Thursday, January 26, 2012

World of Words Wednesday - The Sari Shop

The Sari Shop – I loved the book in spite of the fact that it left me feeling a little defeated at the end at the futility of it all. I loved Ramchand, the main protagonist in this story – his life revolved around the sari shop and the tiny room he called home.  Ramchand’s life and his isolation from the world are very heartbreakingly depicted by Rupa Bajwa. 
He is sent to work at the Sevak Sari Shop to make do for himself by his maternal uncle after losing his parents at a young age. As a sales person in the Sari Shop, he caters to one small fragment of society – the over-indulged, the rich, bored females of the elite classes.  A series of events throw him - unassuming Ramchand - into contact with two females – one from the very elite classes and one, from among the downtrodden, ignored classes.  As he resolves to relearn English with the help of books purchased at a second-hand book shop, his learning brings in him a new-found knowledge of the social disparities around him, his own life, and a restlessness that had always been there, now magnified to do something – anything – to bring about change in the social hierarchy. As he is driven to action towards the end, there is a glimmer of hope briefly for the character, soon to be removed as he realizes the futility of his efforts and goes back to what once was – a life of monotony and nothingness.
The social hierarchy, the class divide is shown sometimes subtly with a touch of humor and sometimes cruelly in different parts of the book – by showing Ramchand’s amazement when he sees that the saris he sells are actually worn by the women in a world he did not know existed; his wonder at reading and discovering about a bird called the penguin (this reality made me so sad); his confusion at reading letters in a letter-writing book he bought to teach himself English where strange places and words are mentioned; the treatment of Kamala by her husband and by the police; the snobbish intellectualism of Mrs.Sachdeva and the empty lives of the rich housewives; the escape sought by the lower-middle class in the darkness of movie halls where for brief moments they can be in the reel-world of Bollywood.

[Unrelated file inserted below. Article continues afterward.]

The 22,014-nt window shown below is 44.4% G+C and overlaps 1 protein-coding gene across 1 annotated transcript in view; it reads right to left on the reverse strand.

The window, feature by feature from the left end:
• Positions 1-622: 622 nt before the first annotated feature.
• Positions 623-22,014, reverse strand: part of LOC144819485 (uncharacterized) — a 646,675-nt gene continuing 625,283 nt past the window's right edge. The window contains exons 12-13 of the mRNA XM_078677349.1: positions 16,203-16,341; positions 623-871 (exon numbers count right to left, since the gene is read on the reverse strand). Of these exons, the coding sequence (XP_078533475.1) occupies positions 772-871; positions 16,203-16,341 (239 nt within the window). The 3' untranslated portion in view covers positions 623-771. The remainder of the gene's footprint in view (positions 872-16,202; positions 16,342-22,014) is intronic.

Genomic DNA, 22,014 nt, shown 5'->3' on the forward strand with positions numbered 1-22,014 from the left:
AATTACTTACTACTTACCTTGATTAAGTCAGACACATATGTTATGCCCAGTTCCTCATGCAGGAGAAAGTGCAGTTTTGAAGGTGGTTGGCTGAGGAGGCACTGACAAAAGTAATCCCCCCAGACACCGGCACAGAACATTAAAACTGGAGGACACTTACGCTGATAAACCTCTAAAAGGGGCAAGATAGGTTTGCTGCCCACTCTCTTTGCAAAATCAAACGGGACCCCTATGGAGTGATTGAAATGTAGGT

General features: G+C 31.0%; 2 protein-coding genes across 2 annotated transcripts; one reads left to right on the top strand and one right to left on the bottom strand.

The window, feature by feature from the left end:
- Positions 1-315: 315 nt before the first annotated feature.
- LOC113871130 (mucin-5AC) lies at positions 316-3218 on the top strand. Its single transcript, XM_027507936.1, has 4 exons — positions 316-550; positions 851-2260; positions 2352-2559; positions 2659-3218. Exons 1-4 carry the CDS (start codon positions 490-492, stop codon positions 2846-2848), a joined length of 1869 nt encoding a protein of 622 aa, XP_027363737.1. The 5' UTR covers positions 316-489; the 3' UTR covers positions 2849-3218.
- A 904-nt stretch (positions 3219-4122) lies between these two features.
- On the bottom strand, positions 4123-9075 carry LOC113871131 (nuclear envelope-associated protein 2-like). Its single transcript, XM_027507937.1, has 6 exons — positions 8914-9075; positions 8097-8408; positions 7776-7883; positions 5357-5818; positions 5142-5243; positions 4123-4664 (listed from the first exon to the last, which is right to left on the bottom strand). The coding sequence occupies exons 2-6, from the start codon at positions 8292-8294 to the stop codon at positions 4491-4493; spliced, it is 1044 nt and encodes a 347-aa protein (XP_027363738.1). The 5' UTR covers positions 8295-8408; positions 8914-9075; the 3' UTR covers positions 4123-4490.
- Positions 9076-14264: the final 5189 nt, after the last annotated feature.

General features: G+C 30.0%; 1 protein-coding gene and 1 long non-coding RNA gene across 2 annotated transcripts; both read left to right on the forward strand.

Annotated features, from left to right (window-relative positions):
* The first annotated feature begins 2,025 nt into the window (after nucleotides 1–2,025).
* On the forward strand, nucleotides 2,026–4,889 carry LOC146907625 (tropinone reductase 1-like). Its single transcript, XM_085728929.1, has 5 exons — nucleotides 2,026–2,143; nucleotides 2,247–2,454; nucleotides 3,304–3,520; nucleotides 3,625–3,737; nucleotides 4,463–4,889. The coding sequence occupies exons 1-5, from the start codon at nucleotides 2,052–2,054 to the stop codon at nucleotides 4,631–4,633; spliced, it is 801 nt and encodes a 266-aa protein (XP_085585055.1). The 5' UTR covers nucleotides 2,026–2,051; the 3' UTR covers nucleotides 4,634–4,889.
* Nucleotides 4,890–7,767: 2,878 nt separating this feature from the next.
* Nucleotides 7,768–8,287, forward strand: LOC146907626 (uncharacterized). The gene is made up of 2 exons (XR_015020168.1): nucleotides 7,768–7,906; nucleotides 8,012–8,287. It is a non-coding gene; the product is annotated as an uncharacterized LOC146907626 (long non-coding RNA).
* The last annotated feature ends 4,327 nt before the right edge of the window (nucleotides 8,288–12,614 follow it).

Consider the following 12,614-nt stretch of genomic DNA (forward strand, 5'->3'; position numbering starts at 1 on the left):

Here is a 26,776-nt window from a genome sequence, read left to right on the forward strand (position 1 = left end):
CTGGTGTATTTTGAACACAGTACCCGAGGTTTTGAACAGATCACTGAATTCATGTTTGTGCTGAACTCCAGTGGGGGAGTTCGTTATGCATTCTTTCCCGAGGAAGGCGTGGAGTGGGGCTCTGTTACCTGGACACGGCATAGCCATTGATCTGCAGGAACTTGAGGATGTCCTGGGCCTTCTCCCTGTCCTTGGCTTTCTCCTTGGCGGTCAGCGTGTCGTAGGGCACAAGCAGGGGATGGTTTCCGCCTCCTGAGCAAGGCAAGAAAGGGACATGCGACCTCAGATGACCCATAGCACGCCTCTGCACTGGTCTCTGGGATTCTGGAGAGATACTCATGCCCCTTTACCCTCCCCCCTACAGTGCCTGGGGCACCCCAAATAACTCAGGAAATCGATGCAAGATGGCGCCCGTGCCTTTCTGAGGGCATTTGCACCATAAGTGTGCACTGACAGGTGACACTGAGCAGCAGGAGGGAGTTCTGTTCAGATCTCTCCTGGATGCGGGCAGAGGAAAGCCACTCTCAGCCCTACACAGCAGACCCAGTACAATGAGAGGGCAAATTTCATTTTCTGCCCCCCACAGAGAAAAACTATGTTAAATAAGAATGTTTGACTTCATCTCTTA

Rupa Bajwa manages to capture the spirit of the sari shop effortlessly while letting us peek into the everyday lives of the shop salesmen and the patrons. We empathize, we cheer, we sneer, we laugh and at the same time, we can hear the rustle of the silk, the crisp cotton saris and admire the work and the beautiful colors of the saris through her descriptions. 

Rating: B+

This book goes towards the South Asian Challenge

Linking up to Three Word Wednesday (words are Bubble, Wreck, Lumber), ABC Wednesday (letter is B - for Bubble), Alphabe Thursday(letter is J - for Joy), Theme Thursday (word is balance)

Image courtesy: Wikimedia commons
She sat down - amidst the wreck - looking all around her
This was her life, was it? Everything she held dear.
Should she get up, lumber her way through?
Should she even try? What good would it do?
As she sat there, she saw a memory – a tiny scrap of paper
A list she wrote long ago, of things she would do when she grew – just a little older
A bubble of hope, of joy rose within her, grew until she could contain it no more,
Joy and hope - these two would help hold her balance should she falter and help her fight.
Joy and hope, her friends from long ago; they were still there, amidst the wreck, still shining bright!


  1. Sounds like an interesting book. Reminds me a little of The Little Chinese Seamstress, a book I loved!!

    1. Thank you - this was a good read.. I have to read 'The Little Chinese Seamstress' now...

  2. I'm forever BLOWING BUBBLES...
    ROG, ABC Wednesday team

    1. Thank you.. Blowing bubbles is definitely a wonderful pastime..

  3. I so agree with Anita!!! Good post!!

    1. Thank you Judie.. enjoyed writing this one as well

  4. Replies
    1. Thanks so much.... all these wonderful comments help me keep writing..

  5. That sounds like a good book that is worth reading. Lately we are hearing a lot about class warfare which is sad because we mostly pride ourselves on trying to treat everyone as equals no matter their monetary status. Maybe reading this book would be a good reminder for us as a country.

    And may there always be hope and joy for everyone. Thanks so much for sharing this with Theme Thursday's Balance. Looking forward to next week's post.

    God bless.

    1. This book definitely brought the class warfare as you mention it to the forefront..
      And I always hope for joy! and hope...

  6. The book sounds like it shows a real window into Indian life. I also really like what you wrote about joy and hope. Well expressed.

  7. Replies
    1. Thank you..for visiting and the comments

  8. Joy and hope. Sometimes the only things left at our disposal in life.

    Thank you for sharing this lovely post. The book sounds quite intriquing.

    Thank you for linking.


    1. Thank you for your lovely comments.. they definitely give me hope and joy!!


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